Types of Violence Involving Youth

In the United States, children and youth experience violence in many forms as victims, offenders or witnesses. Youth violence can be defined as the intentional use of physical force or power, threatened or actual, against another person or group that results in high likelihood of injury, death, psychological harm, mal-development or deprivation among persons ages 10 to 24.

Bullying in Schools


Although bullying is sometimes seen as “a part of growing up” or “kids being kids,” bullying in schools is a serious problem. Imagine the kid who is picked on every day, whether physically, socially, or through cyber-bullying. Think about Rebecca Sedwick, the 12-year-old who committed suicide in Florida following a year of bullying at the hands of two young girls. To Rebecca, the bullying was so serious and distressing that she took her own life.


Child Sex Trafficking

child sex trafficking

It’s difficult to imagine a situation where children are sold or traded as commodities. It is even more challenging, and heartbreaking, to imagine that these same children would be viewed as criminals, rather than victims. However, this scenario plays out with children forced into the sex trade industry.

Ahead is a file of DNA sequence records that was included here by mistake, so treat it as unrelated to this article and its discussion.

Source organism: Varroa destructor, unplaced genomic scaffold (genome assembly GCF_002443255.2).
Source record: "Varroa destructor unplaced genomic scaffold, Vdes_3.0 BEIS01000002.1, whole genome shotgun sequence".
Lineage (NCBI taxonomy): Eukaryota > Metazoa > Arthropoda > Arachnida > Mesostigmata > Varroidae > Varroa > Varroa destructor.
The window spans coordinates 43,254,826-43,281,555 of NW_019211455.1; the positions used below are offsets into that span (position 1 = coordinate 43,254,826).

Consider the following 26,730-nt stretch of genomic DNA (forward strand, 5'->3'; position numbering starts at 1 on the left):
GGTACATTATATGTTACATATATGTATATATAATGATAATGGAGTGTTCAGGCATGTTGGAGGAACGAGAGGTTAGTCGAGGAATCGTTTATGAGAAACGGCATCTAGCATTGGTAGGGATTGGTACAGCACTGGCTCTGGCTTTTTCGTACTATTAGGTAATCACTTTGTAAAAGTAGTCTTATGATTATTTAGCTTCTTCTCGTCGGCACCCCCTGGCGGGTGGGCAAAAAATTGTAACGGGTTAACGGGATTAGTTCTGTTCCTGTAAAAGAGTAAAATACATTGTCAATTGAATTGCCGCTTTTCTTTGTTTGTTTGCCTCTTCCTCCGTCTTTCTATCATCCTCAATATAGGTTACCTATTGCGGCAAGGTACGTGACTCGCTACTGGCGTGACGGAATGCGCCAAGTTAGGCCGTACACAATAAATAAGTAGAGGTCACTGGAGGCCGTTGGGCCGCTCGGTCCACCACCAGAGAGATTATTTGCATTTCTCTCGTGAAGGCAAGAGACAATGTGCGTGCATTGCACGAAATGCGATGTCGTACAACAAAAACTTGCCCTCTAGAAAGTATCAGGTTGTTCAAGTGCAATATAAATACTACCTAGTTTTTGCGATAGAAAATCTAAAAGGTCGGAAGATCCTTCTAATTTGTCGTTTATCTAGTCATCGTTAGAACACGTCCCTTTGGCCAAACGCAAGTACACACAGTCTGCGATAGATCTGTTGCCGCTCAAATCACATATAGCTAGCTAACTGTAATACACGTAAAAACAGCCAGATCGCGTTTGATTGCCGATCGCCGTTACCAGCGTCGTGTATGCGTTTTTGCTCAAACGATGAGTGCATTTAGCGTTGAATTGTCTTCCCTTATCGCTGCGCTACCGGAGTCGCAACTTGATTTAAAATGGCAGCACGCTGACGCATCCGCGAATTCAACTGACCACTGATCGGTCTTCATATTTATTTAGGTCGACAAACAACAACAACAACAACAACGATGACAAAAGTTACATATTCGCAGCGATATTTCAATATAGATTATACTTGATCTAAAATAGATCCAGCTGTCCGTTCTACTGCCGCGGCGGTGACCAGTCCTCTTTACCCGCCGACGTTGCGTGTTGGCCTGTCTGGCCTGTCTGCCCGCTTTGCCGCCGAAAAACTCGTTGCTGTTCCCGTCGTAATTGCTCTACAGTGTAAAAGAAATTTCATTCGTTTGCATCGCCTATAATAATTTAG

Dating Violence

Dating violence

Intimate partner violence (IPV) is a serious public health problem that is disturbingly common among adolescents and young adults ages 10 to 24. In fact, it is by far the most prevalent type of youth violence, and it impacts our nation’s youth regardless of gender, race, socioeconomic class, or sexual orientation. Approximately 1 in 3 teens in the U.S. is a victim of teen dating violence, which involves physical, sexual, emotional or verbal abuse from a dating partner. Stalking is also a common type of teen dating violence and is often committed by intimate partners or acquaintances.


Domestic Violence and Child Abuse

Domestic violence

If we’re not assessing the risk of Intimate Partner Violence for our pediatric patients, then we’re keeping our eyes closed to a strong and potent risk factor for child maltreatment.


Gun Violence

Gun Violence

Gun violence, as many Americans see through television, social media, and other news outlets, is often perceived as random, mass shootings in public places. As horrifying as those events may be, they display but a fraction of the impact of daily gun violence that exists in our neighborhoods and towns. On an average day in America, 93 people (including 7 children and teens) die by gunfire, according to the Centers for Disease Control and Prevention.


School Shootings

School Shooting

It is difficult for most of us to understand how anyone— regardless of their age, relationships, or grievance— could shoot a child or youth, especially on school grounds.


Suicide and Self-Harm


It can be hard to understand what would drive someone to take his or her own life. Suicide is a desperate attempt to escape suffering. Many people with suicidal thoughts do not want to die – they want to end their pain. Suicidal people can be blinded by their despair and see no other option.